Share this post


Link to post
Share on other sites
17 hours ago, Aish HaTorah said:

Shalom Friend,

That is a complex question to answer.  If pressed, and for the sake of simplicity, I would say that the majority of the Jewish community in the United States do not hold him in high regard.  I think this is unfortunate.  It speaks to larger issues of the nature of the Jewish community in the US and other western nations.  The trend among Jews in the US is toward liberalism.  It is something that breaks my heart, if truth be known.  I am a conservative--both in my Judaism as well as my politics--and it baffles me how so many of my people turn their back on conservative values, and, by default, Israel itself.  Not to mention the Almighty, blessed be He.  Far too often the Jews in America side with Palestine rather than Israel, and it truly upsets me.

Still...I suppose I should not be overly surprised.  My people have a long history of disobedience to G-d's word.  We are blessed, we stray, He calls us back to Himself, and we grow complacent in our faith and we stray.  There is a song that I believe you have in your LDS hymnbook (although I may be mistaken) that says something to the effect of "Prone to wander, L-rd I feel it.  Prone to leave the G-d I love."  That about sums up the general consensus among American Jewry.

Are you referring to cultural Jews?  Or are you talking also about practicing Jews tending to support progressive ideology that goes against their traditions?  I mean, is the tendency present in synagogue attenders or just those who are Jew by boodline but are not practitioners of the faith?  Do you have a theory on why this is?

Share this post


Link to post
Share on other sites
14 hours ago, anatess2 said:

Are you referring to cultural Jews?  Or are you talking also about practicing Jews tending to support progressive ideology that goes against their traditions?  I mean, is the tendency present in synagogue attenders or just those who are Jew by boodline but are not practitioners of the faith?  Do you have a theory on why this is?

Good question.  I believe that the majority of devoutly religious observant Jews in the US are still conservative in their ideology and politics.  It is primarily the secular Jew who has abandoned religious expression and embraced Liberal thinking.  I think history has the greatest part to play in this.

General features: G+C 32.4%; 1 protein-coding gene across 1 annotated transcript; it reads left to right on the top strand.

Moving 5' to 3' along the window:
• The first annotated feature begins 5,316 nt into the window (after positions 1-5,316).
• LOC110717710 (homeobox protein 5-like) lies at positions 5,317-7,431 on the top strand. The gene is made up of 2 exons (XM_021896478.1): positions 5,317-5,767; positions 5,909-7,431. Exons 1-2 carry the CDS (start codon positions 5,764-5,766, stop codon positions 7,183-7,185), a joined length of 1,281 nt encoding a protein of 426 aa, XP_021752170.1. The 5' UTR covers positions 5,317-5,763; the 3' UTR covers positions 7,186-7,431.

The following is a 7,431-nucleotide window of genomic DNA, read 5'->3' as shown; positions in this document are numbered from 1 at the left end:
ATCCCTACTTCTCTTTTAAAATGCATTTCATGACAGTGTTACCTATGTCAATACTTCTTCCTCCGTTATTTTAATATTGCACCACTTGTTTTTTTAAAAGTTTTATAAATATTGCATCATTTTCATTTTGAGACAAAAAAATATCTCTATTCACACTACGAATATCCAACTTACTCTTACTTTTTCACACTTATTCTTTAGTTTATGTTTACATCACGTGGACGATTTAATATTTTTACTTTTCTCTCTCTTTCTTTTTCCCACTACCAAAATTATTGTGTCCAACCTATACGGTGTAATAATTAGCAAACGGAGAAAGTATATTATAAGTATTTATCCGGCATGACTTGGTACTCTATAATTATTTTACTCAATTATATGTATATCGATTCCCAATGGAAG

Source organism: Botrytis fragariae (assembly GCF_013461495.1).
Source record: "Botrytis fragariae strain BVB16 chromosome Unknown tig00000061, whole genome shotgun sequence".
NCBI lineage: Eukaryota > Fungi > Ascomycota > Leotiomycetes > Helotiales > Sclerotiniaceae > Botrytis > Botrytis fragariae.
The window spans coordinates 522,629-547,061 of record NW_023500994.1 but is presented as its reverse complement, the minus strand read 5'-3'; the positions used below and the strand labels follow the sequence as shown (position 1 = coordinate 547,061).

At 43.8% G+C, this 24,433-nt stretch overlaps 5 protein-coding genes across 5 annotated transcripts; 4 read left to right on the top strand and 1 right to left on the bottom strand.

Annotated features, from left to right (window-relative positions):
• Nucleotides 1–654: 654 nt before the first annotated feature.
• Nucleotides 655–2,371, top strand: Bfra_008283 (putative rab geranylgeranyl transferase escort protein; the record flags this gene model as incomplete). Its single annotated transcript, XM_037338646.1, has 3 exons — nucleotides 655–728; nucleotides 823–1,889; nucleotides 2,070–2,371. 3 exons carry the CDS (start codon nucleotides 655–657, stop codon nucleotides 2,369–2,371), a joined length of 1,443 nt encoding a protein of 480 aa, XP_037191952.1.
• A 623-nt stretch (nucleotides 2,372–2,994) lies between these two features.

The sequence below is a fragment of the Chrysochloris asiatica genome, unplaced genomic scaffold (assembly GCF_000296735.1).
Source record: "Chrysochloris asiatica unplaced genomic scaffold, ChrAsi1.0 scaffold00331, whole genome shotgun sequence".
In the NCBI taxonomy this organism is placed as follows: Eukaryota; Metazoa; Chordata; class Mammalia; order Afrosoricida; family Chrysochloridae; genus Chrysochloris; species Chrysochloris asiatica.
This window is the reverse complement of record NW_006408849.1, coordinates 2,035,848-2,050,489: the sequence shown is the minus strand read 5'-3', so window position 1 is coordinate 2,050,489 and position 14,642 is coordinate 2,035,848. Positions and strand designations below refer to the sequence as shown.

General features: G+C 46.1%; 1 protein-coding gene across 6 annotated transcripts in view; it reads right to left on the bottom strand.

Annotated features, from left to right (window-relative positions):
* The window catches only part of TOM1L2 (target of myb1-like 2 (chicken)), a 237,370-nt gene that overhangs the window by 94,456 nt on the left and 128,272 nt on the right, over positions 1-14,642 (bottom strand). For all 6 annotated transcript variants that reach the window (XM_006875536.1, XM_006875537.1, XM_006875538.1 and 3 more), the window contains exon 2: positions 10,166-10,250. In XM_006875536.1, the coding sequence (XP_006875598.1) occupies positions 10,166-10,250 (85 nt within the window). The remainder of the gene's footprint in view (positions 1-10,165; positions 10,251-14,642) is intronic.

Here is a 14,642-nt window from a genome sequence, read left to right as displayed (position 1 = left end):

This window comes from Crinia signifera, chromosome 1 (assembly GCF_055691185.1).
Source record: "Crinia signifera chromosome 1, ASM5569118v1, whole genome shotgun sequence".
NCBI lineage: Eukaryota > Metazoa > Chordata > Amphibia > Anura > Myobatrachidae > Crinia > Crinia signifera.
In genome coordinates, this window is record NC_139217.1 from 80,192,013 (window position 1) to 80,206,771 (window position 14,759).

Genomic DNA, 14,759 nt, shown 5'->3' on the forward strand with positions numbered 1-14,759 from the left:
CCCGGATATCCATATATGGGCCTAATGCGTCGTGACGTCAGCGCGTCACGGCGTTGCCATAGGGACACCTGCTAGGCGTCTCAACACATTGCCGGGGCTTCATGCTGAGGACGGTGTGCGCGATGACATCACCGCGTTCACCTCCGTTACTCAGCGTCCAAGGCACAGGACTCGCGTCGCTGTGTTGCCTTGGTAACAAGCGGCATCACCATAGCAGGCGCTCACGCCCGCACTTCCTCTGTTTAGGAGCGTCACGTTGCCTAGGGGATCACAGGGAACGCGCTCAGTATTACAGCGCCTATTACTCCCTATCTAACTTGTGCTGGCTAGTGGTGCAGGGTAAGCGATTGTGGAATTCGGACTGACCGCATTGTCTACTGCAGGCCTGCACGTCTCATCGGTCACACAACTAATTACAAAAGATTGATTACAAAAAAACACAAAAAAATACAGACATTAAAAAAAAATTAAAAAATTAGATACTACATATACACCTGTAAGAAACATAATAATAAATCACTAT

It seems that the easiest explanation of this phenomenon is in terms of the actual political history of the Jewish people, a history which is for the most part one of political impotence. A people whose history is largely a story of powerlessness and victimization, or at least is felt to be such, is not likely to acquire the kinds of skills necessary for astute statesmanship. Neither rabbinic nor prophetic traditions can be of much assistance in this respect, since political thinking is inherently secular thinking, so that Jewish secular thinking about politics has traditionally focused on some splendid isolated incidents of resistance and rebellion, such as the wars of the Maccabees, and the resistance against Rome. But the memory of these incidents is hardly a sufficient basis on which to ground a real tradition of political wisdom that could teach contemporary Jews how to wield power and successfully defend Jewish interests. And the absence of such a tradition of political wisdom continues to haunt all Jewish politics, including the politics of Israeli Jews, despite the fact that they now have half a century of experience in self-government.

It is interesting that a large number of Israelis approve of President Trump and his policies, while only a fraction of American Jews feel the same way.  Jews, like so many in this country, have been seduced by the clever lies and promises of the Liberal agenda.  Perhaps they want so desperately to believe that they can have a voice that they succumb to left-thinking ideology.

Share this post